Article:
--I skipped the making of levkar in favor of apricot preserves, and what I had on hand was "low sugar" apricot preserves (not artificially sweetened, just lower sugar). The texture is looser than full-sugar preserves, and the jar was a little larger than the amount the recipe called for. I heated and strained the whole jar, then reduced it to a little more than the 2/3 cup Rose called for when done properly. (Looking back, I skipped the levkar during the Heavenly Cake Bake-Through too. Must make it sometime, but I need a recipe that calls for more of the yield than here. Having an extra 2 cups of levkar in the fridge while I come up with uses for it is not an attractive prospect, with the number of jars already semi-permanently in residence in my fridge.)

--The chocolate was 62% cacao Ghirardelli chocolate chips that are now pretty standard in the grocery stores around here. Not on Rose's recommended list, but acceptable and not requiring a trip to Whole Foods. Alas, the Whole Foods quit carrying the baking blocks of Scharfen Berger that was my standard while baking through Rose's Heavenly Cakes.

The Ischler--I almost ran out of apricot glaze despite starting with more than the recipe amount. I'd used a slightly smaller cookie cutter than 2-1/4", but didn't have many over the 80 cookies (to make 40 sandwiches). I must have spread my glaze a little thickly. This may also have been true of the ganache, which I did run out of with about 8 cookies to go even after scraping a bit from some of the most recently spread cookies to eke it out. For the remaining cookies I reverted to the original Ischler: I sandwiched only the apricot preserves, melted a bit more chocolate with a little shortening, and dipped half of the cookie in that. The chocolate was a little streaky after cooling (I didn't make any attempt to temper it), but the half-dipped cookie is still a very pretty effect.

Taste test: Most of these are headed to the office holiday party on Wednesday, but I tasted one last night after all my baking efforts, then offered samples to s-i-l and nephew this evening. Tonight we all agreed that the cookie needed to be a little crisper--I thought it was lovely last night, freshly baked and filled, but despite my sealed container the cookies softened a bit overnight. Nephew wanted more apricot--he liked the cookie but thought the chocolate overbalanced the apricot. I want to hear what he thinks of the version dipped in chocolate instead of a chocolate sandwich, as I think that may give him a little more up-front apricot taste. I do have to agree that the apricot is subtle compared to the chocolate in Rose's version.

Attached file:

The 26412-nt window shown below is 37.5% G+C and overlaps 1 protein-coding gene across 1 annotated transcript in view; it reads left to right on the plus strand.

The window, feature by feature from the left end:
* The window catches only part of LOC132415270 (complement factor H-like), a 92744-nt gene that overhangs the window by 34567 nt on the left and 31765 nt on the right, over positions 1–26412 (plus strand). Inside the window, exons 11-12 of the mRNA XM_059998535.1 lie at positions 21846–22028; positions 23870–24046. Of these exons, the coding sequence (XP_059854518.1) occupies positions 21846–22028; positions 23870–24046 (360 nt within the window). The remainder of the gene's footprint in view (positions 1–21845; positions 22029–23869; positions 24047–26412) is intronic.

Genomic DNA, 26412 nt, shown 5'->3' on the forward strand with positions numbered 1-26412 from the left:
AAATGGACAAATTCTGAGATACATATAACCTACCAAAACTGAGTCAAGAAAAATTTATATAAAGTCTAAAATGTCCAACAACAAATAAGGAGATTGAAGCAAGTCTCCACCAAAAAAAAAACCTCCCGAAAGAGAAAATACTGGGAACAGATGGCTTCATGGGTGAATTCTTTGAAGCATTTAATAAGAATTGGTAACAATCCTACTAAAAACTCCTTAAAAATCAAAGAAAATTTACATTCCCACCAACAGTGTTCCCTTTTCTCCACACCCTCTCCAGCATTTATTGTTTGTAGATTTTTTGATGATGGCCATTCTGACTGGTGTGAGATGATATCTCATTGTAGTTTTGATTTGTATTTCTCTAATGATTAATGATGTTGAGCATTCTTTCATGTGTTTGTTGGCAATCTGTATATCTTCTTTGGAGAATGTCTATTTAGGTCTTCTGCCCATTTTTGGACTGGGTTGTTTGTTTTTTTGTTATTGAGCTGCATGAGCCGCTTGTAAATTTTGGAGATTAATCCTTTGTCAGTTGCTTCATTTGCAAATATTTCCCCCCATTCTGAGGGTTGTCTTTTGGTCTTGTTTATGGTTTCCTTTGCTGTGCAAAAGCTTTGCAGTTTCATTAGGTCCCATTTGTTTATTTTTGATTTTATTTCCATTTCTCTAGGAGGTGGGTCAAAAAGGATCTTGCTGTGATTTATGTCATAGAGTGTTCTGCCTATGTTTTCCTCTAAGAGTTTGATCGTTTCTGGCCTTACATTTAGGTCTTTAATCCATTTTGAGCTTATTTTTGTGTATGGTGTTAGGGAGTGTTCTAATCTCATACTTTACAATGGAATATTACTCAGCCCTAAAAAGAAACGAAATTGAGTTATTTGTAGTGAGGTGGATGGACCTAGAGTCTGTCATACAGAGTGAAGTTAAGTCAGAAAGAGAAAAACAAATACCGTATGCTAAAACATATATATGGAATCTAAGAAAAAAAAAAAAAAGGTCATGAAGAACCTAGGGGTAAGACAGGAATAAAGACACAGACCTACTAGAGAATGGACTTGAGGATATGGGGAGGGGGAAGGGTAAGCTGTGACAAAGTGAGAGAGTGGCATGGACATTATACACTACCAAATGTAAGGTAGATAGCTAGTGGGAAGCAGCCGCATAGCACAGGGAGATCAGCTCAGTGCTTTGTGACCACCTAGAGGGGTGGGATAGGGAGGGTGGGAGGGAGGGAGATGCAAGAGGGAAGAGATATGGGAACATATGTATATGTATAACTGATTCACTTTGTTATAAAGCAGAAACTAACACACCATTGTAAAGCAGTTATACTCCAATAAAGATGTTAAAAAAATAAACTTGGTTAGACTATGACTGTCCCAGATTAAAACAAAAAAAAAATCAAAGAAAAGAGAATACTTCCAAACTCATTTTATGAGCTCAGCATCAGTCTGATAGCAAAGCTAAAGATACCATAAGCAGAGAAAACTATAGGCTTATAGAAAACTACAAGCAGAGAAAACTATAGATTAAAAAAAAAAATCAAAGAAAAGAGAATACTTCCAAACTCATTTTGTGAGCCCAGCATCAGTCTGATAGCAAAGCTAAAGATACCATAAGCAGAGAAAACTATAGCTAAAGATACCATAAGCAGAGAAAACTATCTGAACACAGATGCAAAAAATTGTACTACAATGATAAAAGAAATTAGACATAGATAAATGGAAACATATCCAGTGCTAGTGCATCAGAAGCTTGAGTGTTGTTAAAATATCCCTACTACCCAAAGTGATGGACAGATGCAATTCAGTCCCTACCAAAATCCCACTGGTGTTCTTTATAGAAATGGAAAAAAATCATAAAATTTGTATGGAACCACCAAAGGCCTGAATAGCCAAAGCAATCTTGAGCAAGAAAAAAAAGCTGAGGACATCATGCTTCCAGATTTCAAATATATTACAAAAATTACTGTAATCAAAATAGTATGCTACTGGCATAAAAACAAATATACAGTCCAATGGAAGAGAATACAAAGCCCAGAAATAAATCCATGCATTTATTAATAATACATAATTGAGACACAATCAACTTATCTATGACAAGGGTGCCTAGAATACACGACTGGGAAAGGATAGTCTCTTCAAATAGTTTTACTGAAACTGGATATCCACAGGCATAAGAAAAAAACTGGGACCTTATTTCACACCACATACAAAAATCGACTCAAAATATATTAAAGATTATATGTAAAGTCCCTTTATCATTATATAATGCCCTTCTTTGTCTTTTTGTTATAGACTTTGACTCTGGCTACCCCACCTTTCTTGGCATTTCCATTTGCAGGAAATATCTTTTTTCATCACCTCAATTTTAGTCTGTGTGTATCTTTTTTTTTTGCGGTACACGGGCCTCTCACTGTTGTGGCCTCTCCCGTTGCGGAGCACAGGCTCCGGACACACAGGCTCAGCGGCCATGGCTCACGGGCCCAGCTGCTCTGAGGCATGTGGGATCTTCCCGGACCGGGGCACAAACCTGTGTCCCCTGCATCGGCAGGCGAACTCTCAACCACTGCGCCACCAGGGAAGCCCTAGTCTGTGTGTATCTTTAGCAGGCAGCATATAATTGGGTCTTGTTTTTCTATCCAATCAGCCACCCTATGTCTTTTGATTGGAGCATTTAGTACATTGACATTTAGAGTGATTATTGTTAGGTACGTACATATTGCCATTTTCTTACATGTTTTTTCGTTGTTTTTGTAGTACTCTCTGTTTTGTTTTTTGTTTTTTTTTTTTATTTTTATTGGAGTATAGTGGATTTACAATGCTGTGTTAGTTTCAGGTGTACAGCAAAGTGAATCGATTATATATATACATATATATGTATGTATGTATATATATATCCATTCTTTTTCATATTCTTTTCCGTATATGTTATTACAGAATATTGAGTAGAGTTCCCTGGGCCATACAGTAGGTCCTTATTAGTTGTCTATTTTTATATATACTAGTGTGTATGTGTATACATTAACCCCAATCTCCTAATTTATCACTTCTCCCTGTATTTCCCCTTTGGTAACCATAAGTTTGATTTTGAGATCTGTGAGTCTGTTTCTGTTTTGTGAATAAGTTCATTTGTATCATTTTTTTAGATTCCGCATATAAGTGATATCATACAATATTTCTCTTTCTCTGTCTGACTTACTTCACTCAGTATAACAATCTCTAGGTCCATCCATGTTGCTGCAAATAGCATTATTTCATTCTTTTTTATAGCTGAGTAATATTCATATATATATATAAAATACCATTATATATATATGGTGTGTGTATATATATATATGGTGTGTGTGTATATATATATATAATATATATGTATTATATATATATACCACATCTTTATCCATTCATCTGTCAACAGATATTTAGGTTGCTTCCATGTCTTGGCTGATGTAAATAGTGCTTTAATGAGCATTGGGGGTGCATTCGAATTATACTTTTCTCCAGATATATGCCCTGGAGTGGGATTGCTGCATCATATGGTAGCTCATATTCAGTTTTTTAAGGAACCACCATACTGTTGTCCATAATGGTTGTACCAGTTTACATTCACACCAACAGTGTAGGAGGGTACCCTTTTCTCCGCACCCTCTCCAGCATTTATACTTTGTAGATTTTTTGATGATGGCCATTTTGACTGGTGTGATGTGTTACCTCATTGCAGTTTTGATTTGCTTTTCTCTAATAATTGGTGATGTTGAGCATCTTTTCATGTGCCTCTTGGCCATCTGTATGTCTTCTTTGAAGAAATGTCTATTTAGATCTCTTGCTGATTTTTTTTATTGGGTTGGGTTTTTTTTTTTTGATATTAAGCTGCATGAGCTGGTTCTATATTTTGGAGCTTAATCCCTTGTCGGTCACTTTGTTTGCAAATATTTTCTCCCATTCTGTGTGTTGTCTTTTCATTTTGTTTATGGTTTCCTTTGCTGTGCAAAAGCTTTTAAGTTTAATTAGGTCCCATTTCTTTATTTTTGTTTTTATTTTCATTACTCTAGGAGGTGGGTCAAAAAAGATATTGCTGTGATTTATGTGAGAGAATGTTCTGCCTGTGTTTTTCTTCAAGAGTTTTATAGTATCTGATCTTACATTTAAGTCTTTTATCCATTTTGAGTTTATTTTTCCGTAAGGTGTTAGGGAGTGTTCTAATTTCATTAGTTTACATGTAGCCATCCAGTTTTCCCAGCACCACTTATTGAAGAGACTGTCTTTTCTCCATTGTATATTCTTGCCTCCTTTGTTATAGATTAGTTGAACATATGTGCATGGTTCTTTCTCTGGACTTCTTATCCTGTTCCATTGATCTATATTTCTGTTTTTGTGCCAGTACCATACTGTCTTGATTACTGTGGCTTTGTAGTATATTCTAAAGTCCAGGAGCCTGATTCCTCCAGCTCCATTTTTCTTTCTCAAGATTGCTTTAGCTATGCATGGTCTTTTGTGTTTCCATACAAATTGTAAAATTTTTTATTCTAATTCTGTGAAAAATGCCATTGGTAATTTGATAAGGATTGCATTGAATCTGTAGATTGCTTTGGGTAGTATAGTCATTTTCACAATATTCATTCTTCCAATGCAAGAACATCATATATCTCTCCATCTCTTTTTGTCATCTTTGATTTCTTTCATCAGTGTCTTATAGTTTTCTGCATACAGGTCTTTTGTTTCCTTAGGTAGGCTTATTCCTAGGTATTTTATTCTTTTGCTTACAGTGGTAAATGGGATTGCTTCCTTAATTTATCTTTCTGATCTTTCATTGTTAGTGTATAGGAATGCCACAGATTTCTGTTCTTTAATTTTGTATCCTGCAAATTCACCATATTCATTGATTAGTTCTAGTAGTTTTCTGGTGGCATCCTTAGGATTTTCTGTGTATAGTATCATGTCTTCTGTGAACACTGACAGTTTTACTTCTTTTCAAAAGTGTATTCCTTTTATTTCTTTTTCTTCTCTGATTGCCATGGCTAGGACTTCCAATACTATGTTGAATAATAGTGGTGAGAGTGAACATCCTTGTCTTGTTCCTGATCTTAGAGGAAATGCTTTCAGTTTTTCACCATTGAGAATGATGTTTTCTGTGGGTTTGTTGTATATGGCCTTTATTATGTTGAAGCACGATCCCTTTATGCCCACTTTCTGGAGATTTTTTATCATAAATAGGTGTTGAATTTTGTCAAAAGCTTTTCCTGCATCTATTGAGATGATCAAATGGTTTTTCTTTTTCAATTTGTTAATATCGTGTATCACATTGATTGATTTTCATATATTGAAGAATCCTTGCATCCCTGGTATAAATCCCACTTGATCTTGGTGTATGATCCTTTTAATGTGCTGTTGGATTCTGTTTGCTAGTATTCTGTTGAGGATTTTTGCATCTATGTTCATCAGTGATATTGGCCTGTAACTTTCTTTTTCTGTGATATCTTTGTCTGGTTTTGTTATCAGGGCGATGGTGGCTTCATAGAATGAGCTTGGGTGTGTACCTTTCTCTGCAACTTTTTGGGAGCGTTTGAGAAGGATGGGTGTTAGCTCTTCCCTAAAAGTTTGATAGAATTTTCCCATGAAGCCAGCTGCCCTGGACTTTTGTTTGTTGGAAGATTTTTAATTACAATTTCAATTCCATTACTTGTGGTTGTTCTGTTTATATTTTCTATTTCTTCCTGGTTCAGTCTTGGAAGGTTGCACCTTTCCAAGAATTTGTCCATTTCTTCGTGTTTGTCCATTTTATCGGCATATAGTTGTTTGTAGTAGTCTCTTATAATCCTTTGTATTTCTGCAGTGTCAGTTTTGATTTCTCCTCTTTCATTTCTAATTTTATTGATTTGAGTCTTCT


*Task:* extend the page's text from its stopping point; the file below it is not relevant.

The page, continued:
In summary, this a very good cookie, but between the long and somewhat difficult rolling-out process and the time to fill with 2 fillings, it's not one I'm likely to repeat, especially if it continues to lose crispness. Rose says it will store airtight for 5 days at room temp, so I should be OK taking these to the party on Wednesday.

The IschlerThe IschlerThe Ischler

Monday, December 8, 2014

BB: English Dried Fruit Cake

English Dried Fruit Cake"Fruit Cake" is deceptive, to American ears--that phrase means the sticky dense cake with all the candied cherries. Call this a "nut cake with dried fruit" maybe. Or an apple cake, for the hefty component of fresh apples. Whatever you call it, it's easy and good. Maybe if I'd left my dried fruit in a little larger pieces it would have been more prominent, but the main impression in my version is moist pecan cake. This is a batter cake that doesn't need a mixer--the butter is melted to mix with the sugars, then the other wet ingredients are mixed in. The dry ingredients go in another bowl, and are tossed with the pre-soaked dried fruit and the pecans. My dried fruits were mostly pear and apricot, a few prunes and golden raisins to fill out the amount. Add wet to dry, fold it all together, and pour into a 13x9" pan--I used my insulated one so I didn't need to fuss with baking strips. I did use the optional dark rum, brushing it on the bottom of the cake after it came out of the pan, then all over the top after skewering the cake to aid the rum dispersion. It gave a nice bit of extra flavor, but I'd like to make this again with a few weeks of lead time, and baste the cake with rum periodically to get a more alcoholic version. I sent half of the cake off with sister-in-law for her pre-school training session Friday, and took the rest to my office where several people who remember the Heavenly Cake Bake-Through have been asking when cake-of-the-week will start appearing. I didn't get any comment from my office, and s-i-l reported that one person said it had too many nuts (is this possible? not in my world...), but otherwise it was well received. However, s-i-l herself apparently got a wad of orange peel that didn't mix in well, so she had an overwhelming orange 'hit' in her piece. I'll just have to watch for that if I make this again, as the grated peel had plenty of opportunity to disperse in the wet mixture early in the mixing process. English Dried Fruit Cake English Dried Fruit Cake English Dried Fruit Cake

Monday, December 1, 2014

BB: Kouigns Amann

Kouigns AmannBaked 11/23/14

Finally, an assigned recipe. :)